In general, it is a very good device that allows you to obtain a fairly precise degree of grinding.
Also, since there is no motor, there is no risk of the blades overheating, and with it the coffee.
However, the disadvantage of this type of grinder is that it takes a lot of work to grind a small amount of coffee.
However, if you want to train your upper limbs, this grinder is for you because the coffee beans are hard and tough.
While it is not necessary to purchase a grinder for industrial or professional use, you should consider several variables to determine which grinder you need.
For example, consider how many times a day you brew coffee.
Well, if you’re someone who only brews coffee in the morning and either doesn’t drink it for the rest of the day or buys it ready-made, you don’t necessarily need to buy a coffee grinder.
Perhaps for the sake of time and convenience, you should buy a knife grinder because it’s economical and fast.
However, if you have a real passion for coffee and brew it multiple times, a cone grinder might be for you.
On the other hand, there are people who prefer to grind their coffee by hand, claiming that the manual method is the most effective (if not efficient).
Types of grinding
The grind size is the desired size in which the coffee is ground, be it coarse like grains of sand or fine like ground coffee.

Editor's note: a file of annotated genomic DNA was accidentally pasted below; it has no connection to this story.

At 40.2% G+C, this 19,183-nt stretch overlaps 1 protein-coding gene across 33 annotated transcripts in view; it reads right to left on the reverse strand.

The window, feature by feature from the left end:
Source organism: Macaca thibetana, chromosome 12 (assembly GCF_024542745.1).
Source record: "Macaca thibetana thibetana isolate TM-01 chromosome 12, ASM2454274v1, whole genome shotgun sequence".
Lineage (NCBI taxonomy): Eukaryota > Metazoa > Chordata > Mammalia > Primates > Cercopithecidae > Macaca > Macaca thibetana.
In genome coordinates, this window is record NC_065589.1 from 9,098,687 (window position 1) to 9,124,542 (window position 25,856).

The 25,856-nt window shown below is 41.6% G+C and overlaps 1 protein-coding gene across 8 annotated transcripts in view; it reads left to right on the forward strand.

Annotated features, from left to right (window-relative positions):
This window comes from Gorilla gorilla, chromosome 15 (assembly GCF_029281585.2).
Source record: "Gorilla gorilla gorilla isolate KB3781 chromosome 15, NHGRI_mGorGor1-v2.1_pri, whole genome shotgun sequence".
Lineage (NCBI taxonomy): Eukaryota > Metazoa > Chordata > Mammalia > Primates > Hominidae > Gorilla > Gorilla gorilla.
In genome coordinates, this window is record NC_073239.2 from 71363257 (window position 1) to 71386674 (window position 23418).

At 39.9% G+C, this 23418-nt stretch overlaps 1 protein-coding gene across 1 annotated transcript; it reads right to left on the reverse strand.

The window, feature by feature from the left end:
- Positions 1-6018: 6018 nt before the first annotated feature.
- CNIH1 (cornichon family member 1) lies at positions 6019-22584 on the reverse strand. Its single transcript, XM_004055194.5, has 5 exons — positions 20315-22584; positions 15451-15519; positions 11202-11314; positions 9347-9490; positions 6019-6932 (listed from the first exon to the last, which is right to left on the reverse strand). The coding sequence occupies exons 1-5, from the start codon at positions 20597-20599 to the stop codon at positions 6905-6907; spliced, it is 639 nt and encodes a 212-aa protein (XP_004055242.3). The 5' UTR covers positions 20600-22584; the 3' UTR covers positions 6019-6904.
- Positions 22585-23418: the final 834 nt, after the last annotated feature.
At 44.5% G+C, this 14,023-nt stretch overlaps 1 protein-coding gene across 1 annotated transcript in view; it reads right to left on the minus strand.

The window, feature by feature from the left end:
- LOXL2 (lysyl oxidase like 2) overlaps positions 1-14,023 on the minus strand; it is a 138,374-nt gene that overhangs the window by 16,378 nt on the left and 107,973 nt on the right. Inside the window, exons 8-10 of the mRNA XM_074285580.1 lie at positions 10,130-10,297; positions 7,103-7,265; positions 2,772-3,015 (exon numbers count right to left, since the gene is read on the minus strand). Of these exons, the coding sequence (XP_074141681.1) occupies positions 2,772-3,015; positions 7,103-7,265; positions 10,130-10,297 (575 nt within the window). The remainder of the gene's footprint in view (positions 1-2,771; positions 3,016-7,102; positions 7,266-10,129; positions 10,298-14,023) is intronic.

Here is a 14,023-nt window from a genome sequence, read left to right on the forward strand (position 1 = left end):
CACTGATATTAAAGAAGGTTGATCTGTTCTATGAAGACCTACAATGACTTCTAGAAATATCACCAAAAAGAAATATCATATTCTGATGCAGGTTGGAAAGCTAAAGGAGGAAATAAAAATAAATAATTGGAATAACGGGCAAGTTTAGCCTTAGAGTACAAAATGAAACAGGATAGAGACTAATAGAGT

The different grinding degrees are described below so that you can take them into account when preparing your coffee.
This is the grind level where the bean chunks are the largest.
To give you an idea of the size of the ground beans, think of breadcrumbs.
This degree of grinding is best suited when you want a slow extraction of the coffee, ie when you are preparing the coffee and you want the water to stay in contact with the coffee grounds for a longer period of time.
The size of this degree of grinding corresponds to that of sugar grains. This grind is most commonly used for pre-ground coffee.
In addition, the medium grind is ideal for preparing coffee in drip systems, as the water must remain in contact for a few seconds.
This is the classic espresso grind, which is perfect for machines but can also be used in the machine:
- Electric coffee machines.
- Drip coffee machines.
- Preparation of filtered coffee.
When preparing immersion coffee, on the other hand, it is not recommended to use the fine grind, as the ground coffee leaves a lot of deposits in the cup.
Extra fine grind
This grind is characterized by the fact that the coffee is (literally) ground into a powder. The consistency is practically the same as that of wheat flour.